Anson Williams… King of Freestyle Chess

Anson Williams enroute to victory at the First Advanced Chess Tournament.

Many may not have heard of Anson Williams, but in the world of “advanced” or “freestyle” chess, he is a household name. This form of chess allows each player to bring any amount of chess materials to the game… databases, books, kibitzers, endgame tablebases, etc. A couple of months ago, Nelson Hernandez e-mailed me and told me about Anson Williams, a resident of London and engineer. Hernandez described himself as a teammate of the Ibermax team gave some insight on advanced chess:

This may sound like easy work compared to OTB chess but it really isn’t when you consider that your opponent can do the same things and thus has a formidable array of resources as well.  It is also quite a trick to orchestrate all these things in real time so as to play the best possible chess. …

My role: I am one of Anson’s teammates; my role is rather specialized.  During these tournaments I am minimally involved and spectacularly indolent as I watch Anson demolish his opponents.  Between tournaments I am very actively involved in his opening preparation.  This is paradoxical, actually, because I am not a chess player.  I approach the game entirely from an analytic, computer-oriented point of view. 

Williams recently won the First Advanced Chess Tournament with a 6.5/8 score. ChessBase covered the story and stated that he flew to Benidom, Spain from his home in London to compete with his two “quad-core” laptops. The ChessBase article stated,

With this latest tournament victory, combined with his 7th PAL/CSS Freestyle win and consistent finalist placement in prior tournaments, Williams has emerged as one of the leading Freestylers in the world, all the more remarkable because neither he nor any of his teammates are rated players; they are all pure computer chess specialists. Yet against top-flight computer-assisted competition Williams has scored 23 wins against only one defeat in the last four significant Freestyle tournaments, spanning 51 games. We can only wonder if the unconventional Anson and this Benidorm tournament are portents of things to come!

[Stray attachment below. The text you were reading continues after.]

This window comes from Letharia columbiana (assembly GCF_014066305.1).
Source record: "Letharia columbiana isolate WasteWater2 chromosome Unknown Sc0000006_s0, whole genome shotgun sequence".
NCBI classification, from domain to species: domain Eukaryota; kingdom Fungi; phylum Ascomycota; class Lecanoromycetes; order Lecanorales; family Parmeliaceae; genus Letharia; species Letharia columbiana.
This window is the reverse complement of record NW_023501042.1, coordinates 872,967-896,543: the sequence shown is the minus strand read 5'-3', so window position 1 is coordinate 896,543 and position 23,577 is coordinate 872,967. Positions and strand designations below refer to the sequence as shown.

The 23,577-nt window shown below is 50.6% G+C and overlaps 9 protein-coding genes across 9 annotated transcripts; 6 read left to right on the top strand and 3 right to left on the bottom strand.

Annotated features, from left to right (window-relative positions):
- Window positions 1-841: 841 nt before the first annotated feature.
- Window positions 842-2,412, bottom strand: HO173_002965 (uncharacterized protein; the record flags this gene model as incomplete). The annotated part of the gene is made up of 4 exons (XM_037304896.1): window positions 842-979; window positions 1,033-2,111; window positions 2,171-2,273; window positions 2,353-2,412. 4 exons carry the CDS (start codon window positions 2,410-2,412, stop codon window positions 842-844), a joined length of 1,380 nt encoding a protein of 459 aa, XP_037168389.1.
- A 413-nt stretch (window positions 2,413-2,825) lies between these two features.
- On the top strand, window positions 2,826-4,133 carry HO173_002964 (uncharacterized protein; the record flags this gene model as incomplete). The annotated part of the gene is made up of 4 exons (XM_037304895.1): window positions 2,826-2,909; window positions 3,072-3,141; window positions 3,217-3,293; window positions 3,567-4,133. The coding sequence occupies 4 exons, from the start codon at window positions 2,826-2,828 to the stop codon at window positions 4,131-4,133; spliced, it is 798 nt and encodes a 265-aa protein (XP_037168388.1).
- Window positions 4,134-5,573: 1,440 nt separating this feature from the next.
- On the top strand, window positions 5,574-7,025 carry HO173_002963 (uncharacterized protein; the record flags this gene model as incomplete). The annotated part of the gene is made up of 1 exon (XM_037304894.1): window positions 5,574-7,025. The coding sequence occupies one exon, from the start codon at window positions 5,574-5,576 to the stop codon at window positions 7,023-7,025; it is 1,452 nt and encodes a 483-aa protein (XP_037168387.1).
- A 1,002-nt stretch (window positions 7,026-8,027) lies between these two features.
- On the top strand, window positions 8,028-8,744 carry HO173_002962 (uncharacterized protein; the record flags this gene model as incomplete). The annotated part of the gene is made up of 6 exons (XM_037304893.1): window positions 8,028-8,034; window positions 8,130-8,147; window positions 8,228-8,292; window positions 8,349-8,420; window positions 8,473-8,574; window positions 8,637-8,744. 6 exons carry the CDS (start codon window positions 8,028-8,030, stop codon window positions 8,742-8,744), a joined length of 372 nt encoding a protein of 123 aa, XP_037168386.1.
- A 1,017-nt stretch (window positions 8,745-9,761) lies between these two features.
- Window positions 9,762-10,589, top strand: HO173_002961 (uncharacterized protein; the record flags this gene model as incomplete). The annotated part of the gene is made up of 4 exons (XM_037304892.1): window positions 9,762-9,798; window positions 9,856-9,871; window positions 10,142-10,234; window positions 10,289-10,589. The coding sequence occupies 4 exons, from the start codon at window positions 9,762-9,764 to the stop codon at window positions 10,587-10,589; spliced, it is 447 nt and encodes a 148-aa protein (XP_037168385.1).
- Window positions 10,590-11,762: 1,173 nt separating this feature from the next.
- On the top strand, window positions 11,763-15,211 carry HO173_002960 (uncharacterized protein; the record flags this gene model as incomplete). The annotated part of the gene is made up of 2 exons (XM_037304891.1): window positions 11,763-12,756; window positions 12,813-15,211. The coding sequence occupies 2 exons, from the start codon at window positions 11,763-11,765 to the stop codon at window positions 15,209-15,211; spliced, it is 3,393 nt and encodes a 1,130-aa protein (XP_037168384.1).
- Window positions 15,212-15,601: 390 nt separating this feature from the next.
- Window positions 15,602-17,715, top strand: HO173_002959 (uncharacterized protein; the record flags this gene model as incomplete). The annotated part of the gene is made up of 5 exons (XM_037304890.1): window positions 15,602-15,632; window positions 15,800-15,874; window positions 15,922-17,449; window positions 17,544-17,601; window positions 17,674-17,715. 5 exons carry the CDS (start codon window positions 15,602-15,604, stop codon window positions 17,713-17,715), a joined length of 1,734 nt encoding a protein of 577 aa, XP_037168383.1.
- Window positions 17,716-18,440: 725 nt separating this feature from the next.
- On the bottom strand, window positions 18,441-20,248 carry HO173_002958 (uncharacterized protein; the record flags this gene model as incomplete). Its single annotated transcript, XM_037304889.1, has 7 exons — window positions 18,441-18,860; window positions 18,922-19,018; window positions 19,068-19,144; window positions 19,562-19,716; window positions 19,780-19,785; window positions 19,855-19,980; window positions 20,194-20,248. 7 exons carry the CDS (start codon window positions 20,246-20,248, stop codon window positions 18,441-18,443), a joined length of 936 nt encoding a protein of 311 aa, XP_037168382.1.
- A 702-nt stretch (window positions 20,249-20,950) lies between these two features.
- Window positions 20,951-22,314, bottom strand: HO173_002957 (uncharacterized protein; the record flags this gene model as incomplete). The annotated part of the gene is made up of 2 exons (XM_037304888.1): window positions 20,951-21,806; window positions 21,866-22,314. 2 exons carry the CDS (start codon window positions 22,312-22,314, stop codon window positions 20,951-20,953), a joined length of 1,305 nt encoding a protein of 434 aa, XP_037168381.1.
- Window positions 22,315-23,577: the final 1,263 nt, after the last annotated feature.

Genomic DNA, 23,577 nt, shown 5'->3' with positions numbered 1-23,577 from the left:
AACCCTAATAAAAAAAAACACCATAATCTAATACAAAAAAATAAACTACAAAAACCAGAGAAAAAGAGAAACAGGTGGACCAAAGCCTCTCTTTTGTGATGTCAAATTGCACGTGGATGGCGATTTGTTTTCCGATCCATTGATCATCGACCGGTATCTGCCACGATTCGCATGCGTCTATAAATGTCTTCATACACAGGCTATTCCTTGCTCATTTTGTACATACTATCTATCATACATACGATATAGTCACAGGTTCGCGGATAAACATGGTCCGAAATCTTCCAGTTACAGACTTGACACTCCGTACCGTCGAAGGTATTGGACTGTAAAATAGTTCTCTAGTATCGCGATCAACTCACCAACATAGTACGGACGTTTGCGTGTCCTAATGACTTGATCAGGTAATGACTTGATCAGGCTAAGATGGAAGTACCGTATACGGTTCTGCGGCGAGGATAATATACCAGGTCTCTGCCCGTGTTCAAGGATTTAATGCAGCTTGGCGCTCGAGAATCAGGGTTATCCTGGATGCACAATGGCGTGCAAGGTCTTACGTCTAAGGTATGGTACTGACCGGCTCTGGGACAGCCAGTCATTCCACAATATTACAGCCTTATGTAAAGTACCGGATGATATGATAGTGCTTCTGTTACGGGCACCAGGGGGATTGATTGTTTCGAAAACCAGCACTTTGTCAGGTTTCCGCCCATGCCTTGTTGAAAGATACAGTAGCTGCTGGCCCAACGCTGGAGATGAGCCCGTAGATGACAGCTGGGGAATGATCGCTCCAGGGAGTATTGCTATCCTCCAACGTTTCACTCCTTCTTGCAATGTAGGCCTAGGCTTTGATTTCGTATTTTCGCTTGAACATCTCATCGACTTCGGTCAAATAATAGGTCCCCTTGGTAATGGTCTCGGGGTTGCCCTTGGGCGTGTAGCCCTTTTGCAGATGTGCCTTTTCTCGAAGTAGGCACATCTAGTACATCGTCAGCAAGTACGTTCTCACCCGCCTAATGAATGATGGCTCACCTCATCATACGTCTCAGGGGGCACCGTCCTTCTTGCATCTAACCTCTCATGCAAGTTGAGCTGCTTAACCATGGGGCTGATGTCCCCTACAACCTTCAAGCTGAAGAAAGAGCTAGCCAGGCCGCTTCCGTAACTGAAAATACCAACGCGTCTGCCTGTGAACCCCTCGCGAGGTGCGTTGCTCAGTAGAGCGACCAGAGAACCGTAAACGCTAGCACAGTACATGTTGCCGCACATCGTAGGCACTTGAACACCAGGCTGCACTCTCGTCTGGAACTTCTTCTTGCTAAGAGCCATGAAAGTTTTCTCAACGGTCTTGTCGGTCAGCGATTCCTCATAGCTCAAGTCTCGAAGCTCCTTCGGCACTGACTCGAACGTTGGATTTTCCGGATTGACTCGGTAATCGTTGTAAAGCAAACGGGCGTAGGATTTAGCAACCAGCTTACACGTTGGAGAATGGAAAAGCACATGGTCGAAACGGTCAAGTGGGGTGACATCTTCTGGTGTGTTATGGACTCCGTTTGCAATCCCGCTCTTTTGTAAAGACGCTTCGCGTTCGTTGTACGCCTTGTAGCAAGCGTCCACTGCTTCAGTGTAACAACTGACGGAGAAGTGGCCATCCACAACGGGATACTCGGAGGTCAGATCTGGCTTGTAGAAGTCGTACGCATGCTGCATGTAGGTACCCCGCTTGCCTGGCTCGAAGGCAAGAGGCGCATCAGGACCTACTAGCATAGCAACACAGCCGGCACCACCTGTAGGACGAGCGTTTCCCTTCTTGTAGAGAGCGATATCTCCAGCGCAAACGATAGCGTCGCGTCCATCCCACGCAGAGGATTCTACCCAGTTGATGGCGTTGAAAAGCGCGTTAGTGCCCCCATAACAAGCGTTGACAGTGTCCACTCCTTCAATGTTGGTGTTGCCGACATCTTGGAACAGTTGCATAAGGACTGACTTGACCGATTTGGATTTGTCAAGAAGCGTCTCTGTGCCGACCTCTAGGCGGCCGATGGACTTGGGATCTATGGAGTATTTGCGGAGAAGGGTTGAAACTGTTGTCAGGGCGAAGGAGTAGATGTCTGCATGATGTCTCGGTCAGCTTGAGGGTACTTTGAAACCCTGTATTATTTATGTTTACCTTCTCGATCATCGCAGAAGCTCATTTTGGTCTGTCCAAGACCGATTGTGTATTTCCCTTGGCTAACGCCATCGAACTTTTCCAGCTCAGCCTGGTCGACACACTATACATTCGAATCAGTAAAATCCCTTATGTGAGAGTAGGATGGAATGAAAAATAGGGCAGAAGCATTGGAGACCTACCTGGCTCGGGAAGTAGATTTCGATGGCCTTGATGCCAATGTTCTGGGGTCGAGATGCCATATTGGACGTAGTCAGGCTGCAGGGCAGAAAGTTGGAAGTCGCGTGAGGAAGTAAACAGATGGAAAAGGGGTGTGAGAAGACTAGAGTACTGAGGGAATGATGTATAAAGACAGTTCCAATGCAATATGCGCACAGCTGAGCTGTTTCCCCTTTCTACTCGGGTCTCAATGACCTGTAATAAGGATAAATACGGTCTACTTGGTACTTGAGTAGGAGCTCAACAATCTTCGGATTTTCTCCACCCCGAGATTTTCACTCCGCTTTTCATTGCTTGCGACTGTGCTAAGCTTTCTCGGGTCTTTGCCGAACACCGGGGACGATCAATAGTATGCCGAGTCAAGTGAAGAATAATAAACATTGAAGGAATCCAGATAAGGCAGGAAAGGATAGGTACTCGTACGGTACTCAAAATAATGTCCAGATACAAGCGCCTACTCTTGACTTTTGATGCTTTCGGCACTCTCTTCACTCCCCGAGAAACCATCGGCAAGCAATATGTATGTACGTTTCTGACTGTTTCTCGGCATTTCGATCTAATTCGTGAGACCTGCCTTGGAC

Williams with a player who knows a thing or two about Advanced Chess.
Of course, that’s World Champion Viswanathan Anand.

Official Site
ChessBase, “First Advanced Chess Tournament,” 21 December 2007.
Ibermax information sheet… interview and games. (Adobe Acrobat needed)

Daaim Shabazz

Dr. Daaim Shabazz is the creator and webmaster of The Chess Drum. He serves as a tenured faculty member of Global Business & Marketing at Florida A&M University in Tallahassee, Florida, USA. He holds an MBA in Marketing and a doctorate in International Affairs & Development. He has served the journalist community for more than 30 years and still competes in tournaments occasionally.

2 Comments

  1. IBERMAX TEAM (“Cato the Younger”)

    Anson Williams, 27, was the team leader. A veteran centaur player, he is a Telecommuncations Engineer / Software developer, and skilled with computer hardware. He is an unrated OTB chess player. As “Intagrand” he has placed 3rd in the 4th Freestyle tournament, his team consisting of the same cast of characters. Among his interests are bowling and J.S. Bach, which he plays about as well as he Freestyles. A graduate of Imperial College with a Masters degree in Electrical and Electronic Engineering, Anson now lives in London.

    Yingheng Chen, 24, a graduate of The London School of Economics (LSE). She assisted Anson with analysis during all nine games of the finals. Her interests also include bowling, badminton, cycling and reading. Through much exposure to computer chess (solely because of Anson) she has picked up some useful analysis skills and was a great asset during the tournament.

    Nelson Hernandez, 50, lives in the United States and did not participate in the games as an active player. However he has collaborated for years in developing the team’s book, and with Anson is a tournament co-strategist. A former paratrooper and stockbroker, he is now a financial analyst. He is also an unrated player, and says he hasn’t played a competitive game of chess OTB in over 20 years. The team name of “Cato” comes from his admiration of the principled Roman Senator who vainly opposed Caesar and finally fell on his sword.

  2. Daaim – Fascinating story. Congratulations to Mr Williams and his team. Just shows what a sharp brother can accomplish with the right set of tools (and team) 🙂

    Happy Holidays!

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